Responsibility of a Creator
Perhaps one of the greatest questions that Frankenstein poses is what is the responsibility of a creator. In order to answer such a question, there are a number of definitions that need to be outline. First, what is it to be a creator? Next, how do we define responsibility? Once these are addressed, we can begin answering the question.
There are many different examples of a creator across different times and cultures. The most readily available example is ones parents, the two individuals who came together and decided, intentionally or not, to create a life. It is within these individuals that one can point towards as the most empirical evidence of their source. Another example of such is the idea of a monotheistic god, who people of Judaic, Christian, and Islamic faiths point towards as the true source of their existence. In both these examples, the notion of ‘source’ is what stands out, and thus I will follow this idea as a potential outlet for defining creator. A source is a point of origin, the formal causality without which the outcome could not exist. The source of a river could be the snowfall of a distant mountain, or the tiny crack in the earth from which water bubbles up. Without these things, the river could not exist. ‘Without which could not exist’ though does not adequately define the separate individual creator, as without all causes and condition nothing could be. The river could not exist without the mountains which created the valley, or the soft ground over which it flowed. However, when following this train of thought, all of reality would be the source of all other things, and while this is the concept which I follow on a metaphysical level, it brings me no closer to answering the question and thus I will leave this it be answered at a later date. Thus, I would propose that a creator is simply the individual entity by whose actions has formed the outcome, in other words, the individual who is the point of origin for the given result. Under this definition, Victor is clear the creator of the monster.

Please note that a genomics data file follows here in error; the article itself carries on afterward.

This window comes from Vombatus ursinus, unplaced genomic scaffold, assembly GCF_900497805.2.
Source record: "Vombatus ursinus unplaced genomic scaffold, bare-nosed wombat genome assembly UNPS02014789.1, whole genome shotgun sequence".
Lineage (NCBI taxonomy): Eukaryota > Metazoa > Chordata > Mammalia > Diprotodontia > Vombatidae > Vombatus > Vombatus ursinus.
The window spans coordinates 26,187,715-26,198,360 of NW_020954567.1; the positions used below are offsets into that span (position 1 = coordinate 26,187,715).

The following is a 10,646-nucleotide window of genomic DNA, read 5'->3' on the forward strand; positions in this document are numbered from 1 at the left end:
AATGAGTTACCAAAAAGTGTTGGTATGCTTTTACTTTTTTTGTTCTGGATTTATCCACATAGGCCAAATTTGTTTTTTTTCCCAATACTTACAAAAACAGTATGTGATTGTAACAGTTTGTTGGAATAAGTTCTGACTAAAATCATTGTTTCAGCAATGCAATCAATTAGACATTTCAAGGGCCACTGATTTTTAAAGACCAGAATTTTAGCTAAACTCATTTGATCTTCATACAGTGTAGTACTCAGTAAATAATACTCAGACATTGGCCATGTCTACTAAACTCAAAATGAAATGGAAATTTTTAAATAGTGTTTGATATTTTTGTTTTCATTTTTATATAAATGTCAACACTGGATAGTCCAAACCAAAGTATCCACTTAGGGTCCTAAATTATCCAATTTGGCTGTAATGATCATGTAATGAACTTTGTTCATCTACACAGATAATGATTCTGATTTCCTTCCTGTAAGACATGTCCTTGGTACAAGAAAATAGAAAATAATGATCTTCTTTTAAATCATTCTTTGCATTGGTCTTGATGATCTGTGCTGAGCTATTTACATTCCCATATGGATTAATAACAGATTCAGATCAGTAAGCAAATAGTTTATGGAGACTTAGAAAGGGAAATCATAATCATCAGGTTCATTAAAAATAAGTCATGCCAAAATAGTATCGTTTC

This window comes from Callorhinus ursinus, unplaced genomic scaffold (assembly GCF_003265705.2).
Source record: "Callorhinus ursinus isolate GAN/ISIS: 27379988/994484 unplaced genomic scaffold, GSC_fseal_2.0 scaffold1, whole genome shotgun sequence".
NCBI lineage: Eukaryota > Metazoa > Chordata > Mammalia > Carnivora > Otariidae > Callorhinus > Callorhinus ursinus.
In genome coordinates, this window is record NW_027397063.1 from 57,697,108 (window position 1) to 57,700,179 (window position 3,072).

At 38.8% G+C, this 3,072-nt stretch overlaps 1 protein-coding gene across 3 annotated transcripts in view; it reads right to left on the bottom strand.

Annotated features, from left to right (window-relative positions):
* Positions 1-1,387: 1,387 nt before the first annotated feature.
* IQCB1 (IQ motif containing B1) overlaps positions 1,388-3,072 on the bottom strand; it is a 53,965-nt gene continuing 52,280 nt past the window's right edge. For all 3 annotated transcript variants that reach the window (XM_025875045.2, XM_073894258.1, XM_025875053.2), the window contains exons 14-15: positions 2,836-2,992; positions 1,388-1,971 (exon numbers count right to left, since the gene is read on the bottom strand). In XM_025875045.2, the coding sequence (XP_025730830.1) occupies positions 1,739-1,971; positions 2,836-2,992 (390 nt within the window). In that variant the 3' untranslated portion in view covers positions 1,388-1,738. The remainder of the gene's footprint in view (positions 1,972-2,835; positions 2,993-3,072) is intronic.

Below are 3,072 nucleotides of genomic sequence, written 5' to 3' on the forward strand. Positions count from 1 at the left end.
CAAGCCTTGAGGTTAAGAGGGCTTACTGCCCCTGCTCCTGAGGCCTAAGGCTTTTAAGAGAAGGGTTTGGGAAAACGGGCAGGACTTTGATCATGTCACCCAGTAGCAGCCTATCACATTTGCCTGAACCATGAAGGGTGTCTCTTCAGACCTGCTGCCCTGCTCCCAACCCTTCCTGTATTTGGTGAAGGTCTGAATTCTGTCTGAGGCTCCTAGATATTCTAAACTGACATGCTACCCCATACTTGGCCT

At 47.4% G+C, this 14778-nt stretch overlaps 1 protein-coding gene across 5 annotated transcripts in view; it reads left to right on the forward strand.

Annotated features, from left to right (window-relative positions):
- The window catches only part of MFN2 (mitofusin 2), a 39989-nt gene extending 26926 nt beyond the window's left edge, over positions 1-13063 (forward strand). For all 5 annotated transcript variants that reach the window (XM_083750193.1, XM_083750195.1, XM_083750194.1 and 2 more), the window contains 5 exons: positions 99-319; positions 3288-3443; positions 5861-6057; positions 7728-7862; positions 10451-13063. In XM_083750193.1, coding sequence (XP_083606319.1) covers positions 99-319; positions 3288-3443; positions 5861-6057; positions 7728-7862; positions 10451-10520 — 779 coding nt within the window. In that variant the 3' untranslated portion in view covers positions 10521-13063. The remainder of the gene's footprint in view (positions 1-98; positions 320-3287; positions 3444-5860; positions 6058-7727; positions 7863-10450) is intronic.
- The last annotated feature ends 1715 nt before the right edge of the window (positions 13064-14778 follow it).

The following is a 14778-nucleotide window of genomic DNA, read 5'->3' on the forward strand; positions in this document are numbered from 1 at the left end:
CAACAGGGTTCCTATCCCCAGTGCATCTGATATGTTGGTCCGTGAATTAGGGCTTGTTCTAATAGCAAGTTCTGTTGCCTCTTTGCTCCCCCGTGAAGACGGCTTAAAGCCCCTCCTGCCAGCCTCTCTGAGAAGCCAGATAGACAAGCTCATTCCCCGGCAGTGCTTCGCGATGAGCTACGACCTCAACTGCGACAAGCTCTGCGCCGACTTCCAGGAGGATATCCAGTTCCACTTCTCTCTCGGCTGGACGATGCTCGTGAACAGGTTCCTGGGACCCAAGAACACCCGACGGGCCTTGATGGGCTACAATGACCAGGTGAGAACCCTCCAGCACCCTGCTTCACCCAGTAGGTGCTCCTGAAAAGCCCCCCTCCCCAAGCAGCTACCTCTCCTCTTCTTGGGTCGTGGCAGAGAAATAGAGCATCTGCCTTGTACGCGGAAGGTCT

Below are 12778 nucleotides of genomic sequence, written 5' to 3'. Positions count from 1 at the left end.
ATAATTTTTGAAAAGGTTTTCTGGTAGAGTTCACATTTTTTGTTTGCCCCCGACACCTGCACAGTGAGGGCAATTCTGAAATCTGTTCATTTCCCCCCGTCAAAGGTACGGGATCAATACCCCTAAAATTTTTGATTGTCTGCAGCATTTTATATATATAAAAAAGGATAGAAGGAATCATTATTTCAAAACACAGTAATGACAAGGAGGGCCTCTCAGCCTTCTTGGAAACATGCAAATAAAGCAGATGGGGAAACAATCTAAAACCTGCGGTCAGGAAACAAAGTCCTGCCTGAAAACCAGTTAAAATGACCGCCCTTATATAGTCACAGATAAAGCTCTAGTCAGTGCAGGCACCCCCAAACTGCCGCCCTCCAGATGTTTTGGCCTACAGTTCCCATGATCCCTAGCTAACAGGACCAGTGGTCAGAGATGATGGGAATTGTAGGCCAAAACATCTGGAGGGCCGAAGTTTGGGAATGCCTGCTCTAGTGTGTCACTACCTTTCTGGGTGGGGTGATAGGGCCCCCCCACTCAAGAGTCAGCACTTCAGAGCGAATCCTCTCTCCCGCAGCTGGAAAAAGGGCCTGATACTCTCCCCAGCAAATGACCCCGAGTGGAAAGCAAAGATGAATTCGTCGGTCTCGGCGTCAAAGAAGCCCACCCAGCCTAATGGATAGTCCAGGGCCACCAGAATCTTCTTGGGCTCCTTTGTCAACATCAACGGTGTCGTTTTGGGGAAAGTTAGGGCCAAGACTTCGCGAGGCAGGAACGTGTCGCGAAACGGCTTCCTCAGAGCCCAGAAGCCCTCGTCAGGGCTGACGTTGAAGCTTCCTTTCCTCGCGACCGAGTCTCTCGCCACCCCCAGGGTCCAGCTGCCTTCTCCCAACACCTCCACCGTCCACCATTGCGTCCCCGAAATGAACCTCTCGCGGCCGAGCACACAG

Now we turn to the question of responsibility, which is a far more difficult question to answer. Personal responsibility has never been adequately defined by any philosopher, and not for lack of trying. It seems that there is no objective responsibility that can be outline, only the subjective, which is an important notion that I will return to later. Responsibility in the most common sense relies on the matter of free will, that individuals choose and cause their actions. While once again I metaphysically disagree with these notions, I do not have the time in this paper to lay out the issues with free will, and thus it will be tabled for a later discourse. So, presupposing that individuals are freely choosing their actions, Frankenstein chose to create the monster. With this supposition comes with it certain moral obligations. There are two kinds of responsibility that, while entirely connected, should be distinguished, which are responsibility that comes with owning up to ones actions and the responsibility that presupposes doing actions. I suppose they are in essence the same thing, but in this essay we, now that I’m writing it, are referring to both, thus we should scratch the past few sentences. I would then discuss responsibility as the moral obligations of an individual, both presupposing and in response to ones actions. In the case of Frankenstein, we are discussing what are Victors moral obligations to the outcome of his actions, which in other words are what are his responsibilities, as a creator, to the monster, his creation. I believe one his Victors fatal flaws is not outlining what is the role of a creator, the position he will be filling, prior to the actualizing of his actions. If he had outline what this position entailed, he would not have been so thrown off course after his creation unfolded a result that he was not looking for. Now that responsibility and creator have been outline, I can begin to discuss what the role of a creator is. This analysis will stem from both the fiend’s understanding of what Victor’s responsibilities are and Victor’s counterargument, which I think need to be analyzed in terms of what are the natural rights that belong to all sentient beings that a creator must do everything in their power to ensure that these rights are protected. These rights, I believe, are grounded in life, liberty, property, and the pursuit of satisfaction.